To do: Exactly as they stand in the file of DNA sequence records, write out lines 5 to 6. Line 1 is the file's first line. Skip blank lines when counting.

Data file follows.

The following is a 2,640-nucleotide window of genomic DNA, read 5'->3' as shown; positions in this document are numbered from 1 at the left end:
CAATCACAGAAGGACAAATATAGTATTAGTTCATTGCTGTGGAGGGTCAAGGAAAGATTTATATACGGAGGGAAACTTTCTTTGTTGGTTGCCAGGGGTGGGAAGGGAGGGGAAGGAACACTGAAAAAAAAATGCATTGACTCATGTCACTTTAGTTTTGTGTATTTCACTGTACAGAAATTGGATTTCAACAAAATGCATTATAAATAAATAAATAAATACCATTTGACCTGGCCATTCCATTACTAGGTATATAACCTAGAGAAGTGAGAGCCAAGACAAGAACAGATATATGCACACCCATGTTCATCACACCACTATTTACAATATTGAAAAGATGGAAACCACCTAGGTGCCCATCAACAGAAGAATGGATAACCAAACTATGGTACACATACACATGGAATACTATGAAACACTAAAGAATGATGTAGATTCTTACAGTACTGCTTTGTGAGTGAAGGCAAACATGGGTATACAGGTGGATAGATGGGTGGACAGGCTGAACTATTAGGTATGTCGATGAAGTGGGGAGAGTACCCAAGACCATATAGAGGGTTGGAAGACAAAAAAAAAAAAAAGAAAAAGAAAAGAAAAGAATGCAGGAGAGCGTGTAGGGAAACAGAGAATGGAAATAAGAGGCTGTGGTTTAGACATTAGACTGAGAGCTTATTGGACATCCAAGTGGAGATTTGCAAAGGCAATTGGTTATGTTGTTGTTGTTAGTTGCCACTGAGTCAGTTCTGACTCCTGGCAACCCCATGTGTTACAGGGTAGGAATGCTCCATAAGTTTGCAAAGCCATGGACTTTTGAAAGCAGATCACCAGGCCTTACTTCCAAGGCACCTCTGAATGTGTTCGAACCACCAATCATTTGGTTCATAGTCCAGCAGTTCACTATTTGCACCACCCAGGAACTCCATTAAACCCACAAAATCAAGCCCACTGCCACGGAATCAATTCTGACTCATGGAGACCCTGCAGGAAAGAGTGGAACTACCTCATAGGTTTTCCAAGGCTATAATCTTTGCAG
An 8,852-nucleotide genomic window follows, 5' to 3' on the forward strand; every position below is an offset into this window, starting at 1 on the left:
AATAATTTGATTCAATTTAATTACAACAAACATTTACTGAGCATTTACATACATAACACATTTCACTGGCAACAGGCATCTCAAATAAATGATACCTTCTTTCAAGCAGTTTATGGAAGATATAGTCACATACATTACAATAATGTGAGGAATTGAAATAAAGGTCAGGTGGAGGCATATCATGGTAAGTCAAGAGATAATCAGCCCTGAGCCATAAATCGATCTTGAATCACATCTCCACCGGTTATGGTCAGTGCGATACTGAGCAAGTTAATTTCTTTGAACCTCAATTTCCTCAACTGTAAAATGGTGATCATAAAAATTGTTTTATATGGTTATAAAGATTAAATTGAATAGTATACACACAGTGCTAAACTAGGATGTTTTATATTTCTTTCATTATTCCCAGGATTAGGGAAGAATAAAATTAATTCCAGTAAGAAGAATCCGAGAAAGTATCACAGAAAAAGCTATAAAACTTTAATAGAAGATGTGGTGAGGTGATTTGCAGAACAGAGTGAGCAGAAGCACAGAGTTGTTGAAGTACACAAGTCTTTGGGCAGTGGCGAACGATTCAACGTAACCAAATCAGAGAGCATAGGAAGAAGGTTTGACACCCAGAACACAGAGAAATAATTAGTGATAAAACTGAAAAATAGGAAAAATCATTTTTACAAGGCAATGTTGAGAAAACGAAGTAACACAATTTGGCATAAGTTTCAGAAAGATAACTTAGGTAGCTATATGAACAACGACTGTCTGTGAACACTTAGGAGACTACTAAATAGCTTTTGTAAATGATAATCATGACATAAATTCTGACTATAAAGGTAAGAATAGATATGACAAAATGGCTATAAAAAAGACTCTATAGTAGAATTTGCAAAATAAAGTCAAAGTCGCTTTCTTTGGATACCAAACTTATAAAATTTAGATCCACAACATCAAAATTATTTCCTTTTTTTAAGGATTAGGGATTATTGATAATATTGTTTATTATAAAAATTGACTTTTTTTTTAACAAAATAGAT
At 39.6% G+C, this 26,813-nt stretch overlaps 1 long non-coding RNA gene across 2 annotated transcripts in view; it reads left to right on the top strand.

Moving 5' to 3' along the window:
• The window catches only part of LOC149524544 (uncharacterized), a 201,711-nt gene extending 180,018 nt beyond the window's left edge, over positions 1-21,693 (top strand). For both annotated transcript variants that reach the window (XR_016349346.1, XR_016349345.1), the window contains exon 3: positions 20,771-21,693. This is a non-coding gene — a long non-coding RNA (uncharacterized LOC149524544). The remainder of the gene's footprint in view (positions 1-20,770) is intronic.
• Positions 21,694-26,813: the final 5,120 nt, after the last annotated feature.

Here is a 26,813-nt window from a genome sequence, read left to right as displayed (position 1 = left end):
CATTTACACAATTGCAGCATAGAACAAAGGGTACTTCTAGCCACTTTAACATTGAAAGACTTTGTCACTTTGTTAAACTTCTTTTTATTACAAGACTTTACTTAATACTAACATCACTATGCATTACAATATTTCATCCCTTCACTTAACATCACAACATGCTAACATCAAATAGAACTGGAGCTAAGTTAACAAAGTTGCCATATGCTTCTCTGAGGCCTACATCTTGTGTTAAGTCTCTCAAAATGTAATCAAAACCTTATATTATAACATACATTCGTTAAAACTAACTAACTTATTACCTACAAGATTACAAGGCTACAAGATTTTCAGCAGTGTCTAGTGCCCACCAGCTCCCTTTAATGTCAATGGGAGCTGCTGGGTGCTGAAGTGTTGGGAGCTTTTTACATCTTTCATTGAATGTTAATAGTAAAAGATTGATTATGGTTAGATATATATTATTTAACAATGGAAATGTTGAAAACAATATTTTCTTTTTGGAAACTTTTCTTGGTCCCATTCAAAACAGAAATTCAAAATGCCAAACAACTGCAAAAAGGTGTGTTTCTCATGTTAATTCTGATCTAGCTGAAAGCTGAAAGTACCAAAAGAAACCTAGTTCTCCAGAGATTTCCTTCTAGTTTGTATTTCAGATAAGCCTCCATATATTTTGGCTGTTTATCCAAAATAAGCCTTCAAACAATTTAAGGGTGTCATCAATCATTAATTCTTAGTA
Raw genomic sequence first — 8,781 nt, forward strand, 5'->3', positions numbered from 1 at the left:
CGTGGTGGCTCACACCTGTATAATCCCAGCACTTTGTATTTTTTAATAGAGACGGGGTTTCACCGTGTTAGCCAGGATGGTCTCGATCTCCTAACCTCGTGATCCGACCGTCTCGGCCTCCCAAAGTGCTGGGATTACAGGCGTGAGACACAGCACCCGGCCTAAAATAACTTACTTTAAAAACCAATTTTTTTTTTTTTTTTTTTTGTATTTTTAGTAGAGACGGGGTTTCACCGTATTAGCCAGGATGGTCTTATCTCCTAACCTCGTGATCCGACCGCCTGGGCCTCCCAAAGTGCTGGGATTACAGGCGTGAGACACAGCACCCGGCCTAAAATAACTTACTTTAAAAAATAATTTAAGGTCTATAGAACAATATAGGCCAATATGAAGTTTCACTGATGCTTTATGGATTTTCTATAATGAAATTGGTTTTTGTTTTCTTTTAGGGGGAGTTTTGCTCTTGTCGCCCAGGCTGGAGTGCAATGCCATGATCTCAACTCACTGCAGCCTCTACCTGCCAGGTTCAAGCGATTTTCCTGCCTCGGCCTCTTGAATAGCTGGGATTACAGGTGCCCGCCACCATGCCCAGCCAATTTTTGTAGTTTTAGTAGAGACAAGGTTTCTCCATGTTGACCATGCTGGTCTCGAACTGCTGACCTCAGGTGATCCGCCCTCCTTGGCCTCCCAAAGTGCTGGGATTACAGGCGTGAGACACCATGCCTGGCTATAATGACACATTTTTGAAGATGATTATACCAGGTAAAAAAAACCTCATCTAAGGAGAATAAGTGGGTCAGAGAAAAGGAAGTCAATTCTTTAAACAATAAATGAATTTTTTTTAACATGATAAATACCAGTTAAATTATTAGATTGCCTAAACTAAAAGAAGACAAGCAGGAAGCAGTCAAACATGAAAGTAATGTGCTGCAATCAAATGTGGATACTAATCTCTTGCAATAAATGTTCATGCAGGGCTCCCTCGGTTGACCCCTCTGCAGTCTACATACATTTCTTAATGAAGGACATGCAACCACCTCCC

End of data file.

At 39.6% G+C, this 26,813-nt stretch overlaps 1 long non-coding RNA gene across 2 annotated transcripts in view; it reads left to right on the top strand.

Moving 5' to 3' along the window: